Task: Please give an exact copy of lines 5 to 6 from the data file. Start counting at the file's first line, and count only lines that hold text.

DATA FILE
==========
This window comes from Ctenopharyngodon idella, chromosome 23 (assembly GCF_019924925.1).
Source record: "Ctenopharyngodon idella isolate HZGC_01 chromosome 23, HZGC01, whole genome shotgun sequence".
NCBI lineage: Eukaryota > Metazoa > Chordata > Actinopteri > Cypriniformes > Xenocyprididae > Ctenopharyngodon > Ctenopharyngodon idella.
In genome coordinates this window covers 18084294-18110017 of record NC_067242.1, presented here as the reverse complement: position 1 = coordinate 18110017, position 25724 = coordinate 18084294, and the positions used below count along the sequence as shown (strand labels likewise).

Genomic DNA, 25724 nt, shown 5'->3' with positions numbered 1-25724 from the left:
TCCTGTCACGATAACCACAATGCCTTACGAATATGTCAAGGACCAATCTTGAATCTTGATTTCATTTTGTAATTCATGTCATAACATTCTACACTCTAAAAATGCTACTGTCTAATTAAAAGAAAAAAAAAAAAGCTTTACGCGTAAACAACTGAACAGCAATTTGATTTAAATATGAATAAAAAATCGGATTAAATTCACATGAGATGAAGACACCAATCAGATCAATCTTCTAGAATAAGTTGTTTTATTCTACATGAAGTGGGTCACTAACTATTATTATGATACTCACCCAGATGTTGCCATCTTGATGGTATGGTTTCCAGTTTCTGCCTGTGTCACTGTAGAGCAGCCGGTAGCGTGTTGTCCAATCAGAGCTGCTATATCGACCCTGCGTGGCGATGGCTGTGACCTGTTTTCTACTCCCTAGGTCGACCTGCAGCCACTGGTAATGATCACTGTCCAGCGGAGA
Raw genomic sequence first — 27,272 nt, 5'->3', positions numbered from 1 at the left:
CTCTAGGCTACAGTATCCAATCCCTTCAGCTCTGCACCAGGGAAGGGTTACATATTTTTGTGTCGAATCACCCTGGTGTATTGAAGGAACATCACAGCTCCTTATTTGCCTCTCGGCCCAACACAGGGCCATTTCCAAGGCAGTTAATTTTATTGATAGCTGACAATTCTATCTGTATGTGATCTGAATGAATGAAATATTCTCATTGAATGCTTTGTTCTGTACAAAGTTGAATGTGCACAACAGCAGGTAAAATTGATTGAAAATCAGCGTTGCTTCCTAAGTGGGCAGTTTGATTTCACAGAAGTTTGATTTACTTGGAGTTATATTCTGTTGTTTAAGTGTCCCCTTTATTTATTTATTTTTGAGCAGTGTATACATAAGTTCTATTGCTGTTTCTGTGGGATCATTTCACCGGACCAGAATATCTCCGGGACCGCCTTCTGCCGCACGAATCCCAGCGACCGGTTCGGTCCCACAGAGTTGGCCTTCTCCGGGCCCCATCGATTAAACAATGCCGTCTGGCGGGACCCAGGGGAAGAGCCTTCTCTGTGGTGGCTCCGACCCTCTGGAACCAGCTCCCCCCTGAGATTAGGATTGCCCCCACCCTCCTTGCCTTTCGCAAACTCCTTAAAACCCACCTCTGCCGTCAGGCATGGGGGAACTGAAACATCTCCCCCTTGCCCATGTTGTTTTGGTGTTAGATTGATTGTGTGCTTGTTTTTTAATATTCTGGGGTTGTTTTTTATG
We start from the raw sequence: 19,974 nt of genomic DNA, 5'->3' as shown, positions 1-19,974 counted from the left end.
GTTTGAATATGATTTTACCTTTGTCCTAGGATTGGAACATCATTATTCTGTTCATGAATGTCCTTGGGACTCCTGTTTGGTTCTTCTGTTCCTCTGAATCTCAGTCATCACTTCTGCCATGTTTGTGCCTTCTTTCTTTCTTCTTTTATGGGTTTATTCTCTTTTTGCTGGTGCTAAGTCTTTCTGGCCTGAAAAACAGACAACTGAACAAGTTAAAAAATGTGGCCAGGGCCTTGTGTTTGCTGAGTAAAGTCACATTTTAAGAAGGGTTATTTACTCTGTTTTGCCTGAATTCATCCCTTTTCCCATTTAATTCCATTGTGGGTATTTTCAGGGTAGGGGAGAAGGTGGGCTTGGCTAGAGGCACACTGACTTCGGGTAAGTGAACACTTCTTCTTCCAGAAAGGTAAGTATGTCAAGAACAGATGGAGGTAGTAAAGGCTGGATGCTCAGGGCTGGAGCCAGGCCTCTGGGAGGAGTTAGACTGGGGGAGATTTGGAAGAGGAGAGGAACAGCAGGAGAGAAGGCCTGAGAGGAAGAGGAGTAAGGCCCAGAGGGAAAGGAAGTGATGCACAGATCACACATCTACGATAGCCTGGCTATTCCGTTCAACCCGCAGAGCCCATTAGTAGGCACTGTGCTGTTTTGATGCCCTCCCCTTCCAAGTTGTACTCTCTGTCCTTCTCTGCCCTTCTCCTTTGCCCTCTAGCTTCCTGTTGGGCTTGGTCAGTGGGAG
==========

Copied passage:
Genomic DNA, 25724 nt, shown 5'->3' with positions numbered 1-25724 from the left:
TCCTGTCACGATAACCACAATGCCTTACGAATATGTCAAGGACCAATCTTGAATCTTGATTTCATTTTGTAATTCATGTCATAACATTCTACACTCTAAAAATGCTACTGTCTAATTAAAAGAAAAAAAAAAAAGCTTTACGCGTAAACAACTGAACAGCAATTTGATTTAAATATGAATAAAAAATCGGATTAAATTCACATGAGATGAAGACACCAATCAGATCAATCTTCTAGAATAAGTTGTTTTATTCTACATGAAGTGGGTCACTAACTATTATTATGATACTCACCCAGATGTTGCCATCTTGATGGTATGGTTTCCAGTTTCTGCCTGTGTCACTGTAGAGCAGCCGGTAGCGTGTTGTCCAATCAGAGCTGCTATATCGACCCTGCGTGGCGATGGCTGTGACCTGTTTTCTACTCCCTAGGTCGACCTGCAGCCACTGGTAATGATCACTGTCCAGCGGAGA